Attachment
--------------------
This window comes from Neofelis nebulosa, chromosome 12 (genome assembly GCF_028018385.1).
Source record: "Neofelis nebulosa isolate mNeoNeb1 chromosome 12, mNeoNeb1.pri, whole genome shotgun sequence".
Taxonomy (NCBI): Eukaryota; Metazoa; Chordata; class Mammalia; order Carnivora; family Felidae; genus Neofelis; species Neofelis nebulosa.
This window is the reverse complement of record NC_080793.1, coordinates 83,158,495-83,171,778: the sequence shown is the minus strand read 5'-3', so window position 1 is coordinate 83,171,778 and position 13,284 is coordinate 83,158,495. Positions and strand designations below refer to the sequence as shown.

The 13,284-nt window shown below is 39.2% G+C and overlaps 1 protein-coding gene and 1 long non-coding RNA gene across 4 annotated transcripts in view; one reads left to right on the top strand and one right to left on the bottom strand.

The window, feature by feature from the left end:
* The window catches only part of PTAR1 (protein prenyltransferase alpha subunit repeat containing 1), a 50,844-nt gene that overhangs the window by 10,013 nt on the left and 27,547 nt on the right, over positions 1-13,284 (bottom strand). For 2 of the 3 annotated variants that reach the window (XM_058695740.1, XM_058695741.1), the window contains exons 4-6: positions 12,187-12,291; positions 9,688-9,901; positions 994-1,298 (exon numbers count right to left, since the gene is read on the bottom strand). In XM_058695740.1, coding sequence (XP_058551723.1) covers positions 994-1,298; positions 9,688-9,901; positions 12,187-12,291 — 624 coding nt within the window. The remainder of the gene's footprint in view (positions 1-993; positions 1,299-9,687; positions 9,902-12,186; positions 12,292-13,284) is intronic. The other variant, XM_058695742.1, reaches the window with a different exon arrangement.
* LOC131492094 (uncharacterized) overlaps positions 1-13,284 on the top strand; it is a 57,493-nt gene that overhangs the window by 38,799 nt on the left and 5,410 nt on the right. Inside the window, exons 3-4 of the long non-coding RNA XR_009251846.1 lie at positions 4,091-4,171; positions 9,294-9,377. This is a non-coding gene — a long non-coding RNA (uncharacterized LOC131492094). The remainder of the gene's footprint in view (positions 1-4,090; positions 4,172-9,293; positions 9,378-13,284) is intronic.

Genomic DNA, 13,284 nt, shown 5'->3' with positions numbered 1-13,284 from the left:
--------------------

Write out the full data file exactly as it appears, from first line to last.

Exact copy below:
This window comes from Neofelis nebulosa, chromosome 12 (genome assembly GCF_028018385.1).
Source record: "Neofelis nebulosa isolate mNeoNeb1 chromosome 12, mNeoNeb1.pri, whole genome shotgun sequence".
Taxonomy (NCBI): Eukaryota; Metazoa; Chordata; class Mammalia; order Carnivora; family Felidae; genus Neofelis; species Neofelis nebulosa.
This window is the reverse complement of record NC_080793.1, coordinates 83,158,495-83,171,778: the sequence shown is the minus strand read 5'-3', so window position 1 is coordinate 83,171,778 and position 13,284 is coordinate 83,158,495. Positions and strand designations below refer to the sequence as shown.

The 13,284-nt window shown below is 39.2% G+C and overlaps 1 protein-coding gene and 1 long non-coding RNA gene across 4 annotated transcripts in view; one reads left to right on the top strand and one right to left on the bottom strand.

The window, feature by feature from the left end:
* The window catches only part of PTAR1 (protein prenyltransferase alpha subunit repeat containing 1), a 50,844-nt gene that overhangs the window by 10,013 nt on the left and 27,547 nt on the right, over positions 1-13,284 (bottom strand). For 2 of the 3 annotated variants that reach the window (XM_058695740.1, XM_058695741.1), the window contains exons 4-6: positions 12,187-12,291; positions 9,688-9,901; positions 994-1,298 (exon numbers count right to left, since the gene is read on the bottom strand). In XM_058695740.1, coding sequence (XP_058551723.1) covers positions 994-1,298; positions 9,688-9,901; positions 12,187-12,291 — 624 coding nt within the window. The remainder of the gene's footprint in view (positions 1-993; positions 1,299-9,687; positions 9,902-12,186; positions 12,292-13,284) is intronic. The other variant, XM_058695742.1, reaches the window with a different exon arrangement.
* LOC131492094 (uncharacterized) overlaps positions 1-13,284 on the top strand; it is a 57,493-nt gene that overhangs the window by 38,799 nt on the left and 5,410 nt on the right. Inside the window, exons 3-4 of the long non-coding RNA XR_009251846.1 lie at positions 4,091-4,171; positions 9,294-9,377. This is a non-coding gene — a long non-coding RNA (uncharacterized LOC131492094). The remainder of the gene's footprint in view (positions 1-4,090; positions 4,172-9,293; positions 9,378-13,284) is intronic.

Genomic DNA, 13,284 nt, shown 5'->3' with positions numbered 1-13,284 from the left: